Mentors prepare Canadian companies to launch in the U.S.
Starting a company is never easy. Starting a healthcare company adds even more complexity. But starting a healthcare company and launching it in a country with a completely different healthcare system?
The possibility of failure far outweighs the possibility of success.
For the past four years, MATTER has worked in collaboration with the Consulate General of Canada to help reduce the risk of failure for 16 strategically selected Canadian companies. In the initiative, called the Canada-Chicago Mentoring Program (C2MP), the selected companies are advised by MATTER’s Chicago Innovation Mentors (CIM).
“The program is designed to assist Canadian startups in refining their business development strategy for the U.S. market and potentially other markets,” said Chantal Glass, trade commissioner of the Consulate General of Canada.
Once companies are selected, the program kicks off with a matching event where each Canadian company pitches their venture and is then matched with a group of five industry experts who are best equipped to mentor them. This year’s kickoff took place in February.
Mentors help companies pivot their thinking
For David Kempner, a CIM mentor who has been involved with the C2MP program since its inception in 2015, solving challenges for companies comes naturally. That’s exactly what he did as a healthcare consultant for biotech, pharmaceutical and diagnostic companies for over 25 years. But there’s one significant difference between his approach as a mentor and his experience as a consultant: As a CIM mentor, he’s not there to do the work for them.
“I don’t look at my role in the program as solving a problem for a company,” he said. “Instead, it’s teaching each company how to think the right way so they can solve their own problems.
“Instead, it’s teaching each company how to think the right way so they can solve their own problems.”
Take the example of Densitas, a company out of Halifax that participated in the program in 2017, whose product assesses the density of breast tissue in a mammogram. Before entering the program, they had already transformed their software from a concept — conceived by CEO Mohamed Abdolell at Dalhousie University in Nova Scotia — into a viable commercial product gaining traction in Canada. The combination of this technology and Mohamed’s expertise as a biostatistician and professor gave Densitas the makings of a soon-to-be successful startup. But according to David, they were lacking one key ingredient to ensure their success in a whole new market: the business acumen it takes to make the tough decisions.
“Mohamed thought like an academic,” said David. “There’s a big difference from running a company and running an academic program. You have to think very differently and you have to be a different kind of boss.”
In academia, researchers have the freedom to work on the same project in a lab for weeks, months or even years for the sake of learning. In industry, success requires translating learnings into product development as quickly as possible. The stakes are different — there are investors to please, a board to answer to and a market that may want something completely different than the project’s original intent.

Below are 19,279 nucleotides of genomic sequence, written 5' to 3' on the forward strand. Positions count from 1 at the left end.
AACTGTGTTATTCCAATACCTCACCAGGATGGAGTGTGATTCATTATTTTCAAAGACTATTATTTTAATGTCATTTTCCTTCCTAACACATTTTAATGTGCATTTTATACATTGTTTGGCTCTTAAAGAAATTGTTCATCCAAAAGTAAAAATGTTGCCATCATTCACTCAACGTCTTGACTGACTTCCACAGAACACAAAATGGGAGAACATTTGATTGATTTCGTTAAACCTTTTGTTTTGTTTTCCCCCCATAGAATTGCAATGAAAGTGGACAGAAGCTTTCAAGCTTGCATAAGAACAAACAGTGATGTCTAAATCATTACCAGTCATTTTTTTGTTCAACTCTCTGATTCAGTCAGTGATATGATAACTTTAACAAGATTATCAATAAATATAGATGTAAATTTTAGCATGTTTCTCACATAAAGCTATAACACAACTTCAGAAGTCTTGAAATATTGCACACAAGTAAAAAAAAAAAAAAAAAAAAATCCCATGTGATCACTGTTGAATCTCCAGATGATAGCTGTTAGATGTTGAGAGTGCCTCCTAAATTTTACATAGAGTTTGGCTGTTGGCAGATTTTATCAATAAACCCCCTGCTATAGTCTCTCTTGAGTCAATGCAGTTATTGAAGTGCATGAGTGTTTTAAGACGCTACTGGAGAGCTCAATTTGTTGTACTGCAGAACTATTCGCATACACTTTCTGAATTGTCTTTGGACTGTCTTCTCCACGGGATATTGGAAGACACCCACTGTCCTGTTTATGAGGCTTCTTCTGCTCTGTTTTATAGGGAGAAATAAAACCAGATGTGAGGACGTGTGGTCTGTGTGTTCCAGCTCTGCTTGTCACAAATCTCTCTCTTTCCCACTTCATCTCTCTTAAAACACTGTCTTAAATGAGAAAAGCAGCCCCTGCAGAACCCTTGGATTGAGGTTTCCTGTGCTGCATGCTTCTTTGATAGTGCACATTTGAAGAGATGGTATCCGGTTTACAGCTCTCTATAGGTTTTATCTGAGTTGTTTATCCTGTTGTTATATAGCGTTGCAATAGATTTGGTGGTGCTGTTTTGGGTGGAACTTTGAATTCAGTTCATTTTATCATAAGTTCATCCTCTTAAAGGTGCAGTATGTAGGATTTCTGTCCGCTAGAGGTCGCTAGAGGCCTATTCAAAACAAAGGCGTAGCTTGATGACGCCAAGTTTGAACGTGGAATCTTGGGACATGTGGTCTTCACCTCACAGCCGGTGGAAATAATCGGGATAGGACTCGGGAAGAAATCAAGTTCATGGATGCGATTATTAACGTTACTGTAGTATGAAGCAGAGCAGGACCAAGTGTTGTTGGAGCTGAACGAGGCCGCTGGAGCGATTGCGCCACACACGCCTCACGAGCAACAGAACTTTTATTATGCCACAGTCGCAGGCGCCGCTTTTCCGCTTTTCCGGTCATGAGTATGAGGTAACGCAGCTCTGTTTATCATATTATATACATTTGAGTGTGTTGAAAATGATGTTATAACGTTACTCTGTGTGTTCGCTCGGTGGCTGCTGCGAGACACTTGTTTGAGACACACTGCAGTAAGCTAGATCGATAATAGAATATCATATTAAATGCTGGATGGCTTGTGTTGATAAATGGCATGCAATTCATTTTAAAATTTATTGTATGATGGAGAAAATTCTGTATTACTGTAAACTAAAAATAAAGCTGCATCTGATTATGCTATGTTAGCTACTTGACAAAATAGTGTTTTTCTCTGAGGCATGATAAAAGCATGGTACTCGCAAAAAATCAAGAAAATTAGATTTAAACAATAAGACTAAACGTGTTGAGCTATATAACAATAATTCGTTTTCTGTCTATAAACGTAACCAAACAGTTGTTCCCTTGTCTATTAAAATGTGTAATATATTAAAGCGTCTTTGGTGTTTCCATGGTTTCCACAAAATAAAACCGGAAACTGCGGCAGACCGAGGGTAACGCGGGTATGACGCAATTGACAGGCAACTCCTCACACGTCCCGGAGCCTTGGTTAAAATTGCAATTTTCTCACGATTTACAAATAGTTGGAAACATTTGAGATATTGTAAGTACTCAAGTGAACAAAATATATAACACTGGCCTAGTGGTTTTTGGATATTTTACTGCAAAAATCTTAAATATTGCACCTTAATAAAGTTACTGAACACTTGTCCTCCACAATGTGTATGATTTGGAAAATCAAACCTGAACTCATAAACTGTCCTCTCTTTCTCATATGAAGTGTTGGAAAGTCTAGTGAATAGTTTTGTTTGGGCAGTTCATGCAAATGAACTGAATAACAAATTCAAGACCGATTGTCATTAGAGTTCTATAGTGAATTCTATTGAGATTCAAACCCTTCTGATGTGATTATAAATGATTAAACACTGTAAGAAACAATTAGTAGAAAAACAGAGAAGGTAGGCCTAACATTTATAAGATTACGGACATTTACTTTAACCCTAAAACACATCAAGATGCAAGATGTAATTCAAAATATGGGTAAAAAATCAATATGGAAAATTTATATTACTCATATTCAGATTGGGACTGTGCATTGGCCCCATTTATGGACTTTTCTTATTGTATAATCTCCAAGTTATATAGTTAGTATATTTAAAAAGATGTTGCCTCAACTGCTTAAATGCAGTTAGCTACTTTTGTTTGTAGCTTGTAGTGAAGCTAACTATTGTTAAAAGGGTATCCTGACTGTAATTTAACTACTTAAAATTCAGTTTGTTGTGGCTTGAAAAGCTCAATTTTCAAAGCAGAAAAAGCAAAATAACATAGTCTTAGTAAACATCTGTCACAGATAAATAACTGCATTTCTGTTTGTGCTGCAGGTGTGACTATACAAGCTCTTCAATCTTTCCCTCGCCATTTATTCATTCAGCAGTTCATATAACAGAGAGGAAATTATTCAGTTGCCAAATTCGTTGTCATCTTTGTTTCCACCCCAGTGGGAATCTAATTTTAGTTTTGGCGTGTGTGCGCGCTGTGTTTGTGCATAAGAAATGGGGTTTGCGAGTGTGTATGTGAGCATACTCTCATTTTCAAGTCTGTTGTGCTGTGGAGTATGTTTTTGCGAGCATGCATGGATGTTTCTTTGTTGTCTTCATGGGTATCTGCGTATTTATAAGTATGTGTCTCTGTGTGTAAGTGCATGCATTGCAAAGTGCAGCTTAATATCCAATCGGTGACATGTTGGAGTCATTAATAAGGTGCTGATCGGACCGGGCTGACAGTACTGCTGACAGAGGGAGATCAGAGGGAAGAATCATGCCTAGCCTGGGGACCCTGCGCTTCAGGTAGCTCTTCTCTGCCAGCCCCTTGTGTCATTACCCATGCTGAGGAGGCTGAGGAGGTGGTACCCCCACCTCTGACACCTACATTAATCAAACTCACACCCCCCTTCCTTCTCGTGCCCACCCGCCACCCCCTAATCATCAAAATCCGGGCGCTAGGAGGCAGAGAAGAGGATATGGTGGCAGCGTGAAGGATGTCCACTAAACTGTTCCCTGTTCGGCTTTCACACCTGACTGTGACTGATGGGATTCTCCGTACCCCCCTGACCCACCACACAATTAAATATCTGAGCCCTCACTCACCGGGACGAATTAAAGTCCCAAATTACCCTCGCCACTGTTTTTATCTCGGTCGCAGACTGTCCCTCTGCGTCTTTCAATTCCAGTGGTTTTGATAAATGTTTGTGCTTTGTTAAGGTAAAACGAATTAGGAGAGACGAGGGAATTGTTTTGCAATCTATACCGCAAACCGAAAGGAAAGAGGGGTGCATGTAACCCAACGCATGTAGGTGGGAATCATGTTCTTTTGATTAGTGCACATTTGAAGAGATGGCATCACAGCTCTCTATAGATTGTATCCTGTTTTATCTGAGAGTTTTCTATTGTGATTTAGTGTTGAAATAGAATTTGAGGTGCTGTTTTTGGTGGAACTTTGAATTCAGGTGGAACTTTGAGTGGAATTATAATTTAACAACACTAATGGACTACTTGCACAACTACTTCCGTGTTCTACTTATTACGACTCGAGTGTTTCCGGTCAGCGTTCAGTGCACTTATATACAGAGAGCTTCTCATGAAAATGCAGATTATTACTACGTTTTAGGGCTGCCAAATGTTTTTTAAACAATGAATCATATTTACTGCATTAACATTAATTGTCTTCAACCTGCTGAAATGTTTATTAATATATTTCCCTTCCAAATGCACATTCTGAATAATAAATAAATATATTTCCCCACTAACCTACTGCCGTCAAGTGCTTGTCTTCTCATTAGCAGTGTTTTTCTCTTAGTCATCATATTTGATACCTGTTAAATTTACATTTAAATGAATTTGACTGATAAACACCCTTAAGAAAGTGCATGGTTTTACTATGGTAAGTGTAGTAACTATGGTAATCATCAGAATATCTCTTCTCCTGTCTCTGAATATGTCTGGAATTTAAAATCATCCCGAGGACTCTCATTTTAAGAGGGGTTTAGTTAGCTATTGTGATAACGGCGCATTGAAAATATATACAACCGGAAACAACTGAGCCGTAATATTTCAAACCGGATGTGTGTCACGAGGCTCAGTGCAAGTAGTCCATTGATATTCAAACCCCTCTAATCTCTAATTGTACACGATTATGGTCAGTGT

David and his mentor team helped Densitas change their thinking to reflect the realities of working in industry. In some instances, it meant showing them that outsourcing is often the best solution — hiring a Salesforce expert, for example, instead of using their time to learn the ins and outs of the program themselves. In others, it meant helping them come up with clear deadlines and goals for their team.
“It was a six-month process,” said David. “But if you look at how Mohamed was thinking about problems when we started [the program] and how he was thinking about them when it ended, I think we had a big impact in helping reorganize his thinking.”
According to Alex Morris, the director of programs and regulatory affairs at Densitas, David and his fellow CIM mentors provided invaluable insights, including how to navigate luminaries, distribution partner relationships and sales.
“A program like [C2MP] is extremely valuable for companies like us, who took on the risk of not only starting a new company in the highly competitive healthcare landscape, but launching it in a whole new market,” he said. “Working with the mentors at MATTER helped us firm up our U.S. go-to-market strategies, which entailed making the tough call to go in a completely different direction than the route we’d set off to take when we joined the program.”
“Working with the mentors at MATTER helped us firm up our U.S. go-to-market strategies, which entailed making the tough call to go in a completely different direction than the route we’d set off to take when we joined the program.”
Densitas has grown considerably since graduating from C2MP. In 2018 they received FDA clearance to market their breast density assessment software, partnered with a hospital in the UK and signed a partnership with radiology imaging platform Blackford. This past February, Densitas announced a partnership with the TeleMammography Specialists of Decatur, Georgia —the first U.S. beta user for the company’s densitasquality™ solution.
For David, who sees Mohamed at least once a year and keeps in touch with most of the CIM companies he’s worked with, seeing their success is part of what keeps him coming back to MATTER as a mentor.
“When I look at Densitas and see them succeed it feels good to know that I had a small part in that,” he said. “It may just be one small grain of rice in a rice field, but I like to think it was an important grain.”